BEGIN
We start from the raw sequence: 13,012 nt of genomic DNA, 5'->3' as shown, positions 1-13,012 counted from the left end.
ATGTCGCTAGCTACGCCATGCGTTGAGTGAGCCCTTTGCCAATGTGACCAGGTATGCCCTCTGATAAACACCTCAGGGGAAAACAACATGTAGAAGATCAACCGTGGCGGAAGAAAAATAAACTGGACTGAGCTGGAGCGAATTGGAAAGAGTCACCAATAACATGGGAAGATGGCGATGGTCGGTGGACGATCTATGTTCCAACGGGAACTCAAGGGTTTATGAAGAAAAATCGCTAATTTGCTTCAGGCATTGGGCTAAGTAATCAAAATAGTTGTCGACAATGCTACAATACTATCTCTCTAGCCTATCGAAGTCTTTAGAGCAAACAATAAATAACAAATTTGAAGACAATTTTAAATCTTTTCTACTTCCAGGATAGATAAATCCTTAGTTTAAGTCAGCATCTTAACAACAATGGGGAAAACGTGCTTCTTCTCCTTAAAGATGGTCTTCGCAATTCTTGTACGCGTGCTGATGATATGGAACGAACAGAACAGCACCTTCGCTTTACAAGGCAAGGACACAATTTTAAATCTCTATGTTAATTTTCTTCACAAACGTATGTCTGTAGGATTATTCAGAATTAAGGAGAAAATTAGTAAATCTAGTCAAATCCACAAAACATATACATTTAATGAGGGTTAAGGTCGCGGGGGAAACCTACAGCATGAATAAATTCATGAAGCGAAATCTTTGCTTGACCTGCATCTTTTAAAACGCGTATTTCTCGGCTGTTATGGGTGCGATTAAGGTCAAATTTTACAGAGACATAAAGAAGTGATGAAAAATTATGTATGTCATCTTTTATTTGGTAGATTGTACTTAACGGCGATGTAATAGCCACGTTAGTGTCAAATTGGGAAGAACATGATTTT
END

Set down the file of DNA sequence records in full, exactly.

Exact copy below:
We start from the raw sequence: 13,012 nt of genomic DNA, 5'->3' as shown, positions 1-13,012 counted from the left end.
ATGTCGCTAGCTACGCCATGCGTTGAGTGAGCCCTTTGCCAATGTGACCAGGTATGCCCTCTGATAAACACCTCAGGGGAAAACAACATGTAGAAGATCAACCGTGGCGGAAGAAAAATAAACTGGACTGAGCTGGAGCGAATTGGAAAGAGTCACCAATAACATGGGAAGATGGCGATGGTCGGTGGACGATCTATGTTCCAACGGGAACTCAAGGGTTTATGAAGAAAAATCGCTAATTTGCTTCAGGCATTGGGCTAAGTAATCAAAATAGTTGTCGACAATGCTACAATACTATCTCTCTAGCCTATCGAAGTCTTTAGAGCAAACAATAAATAACAAATTTGAAGACAATTTTAAATCTTTTCTACTTCCAGGATAGATAAATCCTTAGTTTAAGTCAGCATCTTAACAACAATGGGGAAAACGTGCTTCTTCTCCTTAAAGATGGTCTTCGCAATTCTTGTACGCGTGCTGATGATATGGAACGAACAGAACAGCACCTTCGCTTTACAAGGCAAGGACACAATTTTAAATCTCTATGTTAATTTTCTTCACAAACGTATGTCTGTAGGATTATTCAGAATTAAGGAGAAAATTAGTAAATCTAGTCAAATCCACAAAACATATACATTTAATGAGGGTTAAGGTCGCGGGGGAAACCTACAGCATGAATAAATTCATGAAGCGAAATCTTTGCTTGACCTGCATCTTTTAAAACGCGTATTTCTCGGCTGTTATGGGTGCGATTAAGGTCAAATTTTACAGAGACATAAAGAAGTGATGAAAAATTATGTATGTCATCTTTTATTTGGTAGATTGTACTTAACGGCGATGTAATAGCCACGTTAGTGTCAAATTGGGAAGAACATGATTTT